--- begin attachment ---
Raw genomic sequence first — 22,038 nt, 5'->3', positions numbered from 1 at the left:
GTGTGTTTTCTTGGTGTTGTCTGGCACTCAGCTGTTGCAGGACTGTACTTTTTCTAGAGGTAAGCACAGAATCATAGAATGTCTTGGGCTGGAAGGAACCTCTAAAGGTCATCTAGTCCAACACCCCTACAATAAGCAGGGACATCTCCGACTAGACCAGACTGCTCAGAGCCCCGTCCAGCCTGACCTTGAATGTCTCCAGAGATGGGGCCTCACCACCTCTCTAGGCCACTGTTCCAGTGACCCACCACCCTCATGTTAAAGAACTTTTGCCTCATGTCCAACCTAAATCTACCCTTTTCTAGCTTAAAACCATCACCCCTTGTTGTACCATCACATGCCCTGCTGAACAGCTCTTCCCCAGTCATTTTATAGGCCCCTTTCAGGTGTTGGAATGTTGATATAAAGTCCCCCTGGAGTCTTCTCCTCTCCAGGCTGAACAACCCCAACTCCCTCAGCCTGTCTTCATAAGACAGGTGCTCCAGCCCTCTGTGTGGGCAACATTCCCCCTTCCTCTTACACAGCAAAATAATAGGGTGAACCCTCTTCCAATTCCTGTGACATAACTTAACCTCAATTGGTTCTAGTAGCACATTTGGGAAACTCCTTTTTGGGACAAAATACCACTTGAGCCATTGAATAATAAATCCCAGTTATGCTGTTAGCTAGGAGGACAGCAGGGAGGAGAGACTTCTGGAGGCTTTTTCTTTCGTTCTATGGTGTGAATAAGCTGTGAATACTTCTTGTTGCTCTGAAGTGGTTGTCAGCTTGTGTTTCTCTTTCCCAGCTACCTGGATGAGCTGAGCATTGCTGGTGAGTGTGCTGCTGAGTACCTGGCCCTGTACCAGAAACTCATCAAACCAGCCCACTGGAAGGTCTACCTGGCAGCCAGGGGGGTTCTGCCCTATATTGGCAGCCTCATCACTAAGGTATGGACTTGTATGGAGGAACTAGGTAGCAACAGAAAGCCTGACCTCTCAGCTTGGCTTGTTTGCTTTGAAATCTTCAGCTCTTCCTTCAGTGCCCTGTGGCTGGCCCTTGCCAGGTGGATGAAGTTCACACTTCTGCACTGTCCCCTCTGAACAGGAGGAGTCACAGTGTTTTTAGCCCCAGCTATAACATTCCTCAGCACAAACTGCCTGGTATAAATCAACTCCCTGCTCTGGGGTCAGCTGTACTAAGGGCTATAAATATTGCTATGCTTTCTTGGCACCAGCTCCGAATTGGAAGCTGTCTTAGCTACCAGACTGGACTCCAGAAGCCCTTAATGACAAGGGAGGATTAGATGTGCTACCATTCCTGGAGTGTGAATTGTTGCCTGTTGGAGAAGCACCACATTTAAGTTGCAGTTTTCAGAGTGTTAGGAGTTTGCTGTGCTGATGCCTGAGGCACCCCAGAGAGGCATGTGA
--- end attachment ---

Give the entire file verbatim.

Raw genomic sequence first — 22,038 nt, 5'->3', positions numbered from 1 at the left:
GTGTGTTTTCTTGGTGTTGTCTGGCACTCAGCTGTTGCAGGACTGTACTTTTTCTAGAGGTAAGCACAGAATCATAGAATGTCTTGGGCTGGAAGGAACCTCTAAAGGTCATCTAGTCCAACACCCCTACAATAAGCAGGGACATCTCCGACTAGACCAGACTGCTCAGAGCCCCGTCCAGCCTGACCTTGAATGTCTCCAGAGATGGGGCCTCACCACCTCTCTAGGCCACTGTTCCAGTGACCCACCACCCTCATGTTAAAGAACTTTTGCCTCATGTCCAACCTAAATCTACCCTTTTCTAGCTTAAAACCATCACCCCTTGTTGTACCATCACATGCCCTGCTGAACAGCTCTTCCCCAGTCATTTTATAGGCCCCTTTCAGGTGTTGGAATGTTGATATAAAGTCCCCCTGGAGTCTTCTCCTCTCCAGGCTGAACAACCCCAACTCCCTCAGCCTGTCTTCATAAGACAGGTGCTCCAGCCCTCTGTGTGGGCAACATTCCCCCTTCCTCTTACACAGCAAAATAATAGGGTGAACCCTCTTCCAATTCCTGTGACATAACTTAACCTCAATTGGTTCTAGTAGCACATTTGGGAAACTCCTTTTTGGGACAAAATACCACTTGAGCCATTGAATAATAAATCCCAGTTATGCTGTTAGCTAGGAGGACAGCAGGGAGGAGAGACTTCTGGAGGCTTTTTCTTTCGTTCTATGGTGTGAATAAGCTGTGAATACTTCTTGTTGCTCTGAAGTGGTTGTCAGCTTGTGTTTCTCTTTCCCAGCTACCTGGATGAGCTGAGCATTGCTGGTGAGTGTGCTGCTGAGTACCTGGCCCTGTACCAGAAACTCATCAAACCAGCCCACTGGAAGGTCTACCTGGCAGCCAGGGGGGTTCTGCCCTATATTGGCAGCCTCATCACTAAGGTATGGACTTGTATGGAGGAACTAGGTAGCAACAGAAAGCCTGACCTCTCAGCTTGGCTTGTTTGCTTTGAAATCTTCAGCTCTTCCTTCAGTGCCCTGTGGCTGGCCCTTGCCAGGTGGATGAAGTTCACACTTCTGCACTGTCCCCTCTGAACAGGAGGAGTCACAGTGTTTTTAGCCCCAGCTATAACATTCCTCAGCACAAACTGCCTGGTATAAATCAACTCCCTGCTCTGGGGTCAGCTGTACTAAGGGCTATAAATATTGCTATGCTTTCTTGGCACCAGCTCCGAATTGGAAGCTGTCTTAGCTACCAGACTGGACTCCAGAAGCCCTTAATGACAAGGGAGGATTAGATGTGCTACCATTCCTGGAGTGTGAATTGTTGCCTGTTGGAGAAGCACCACATTTAAGTTGCAGTTTTCAGAGTGTTAGGAGTTTGCTGTGCTGATGCCTGAGGCACCCCAGAGAGGCATGTGA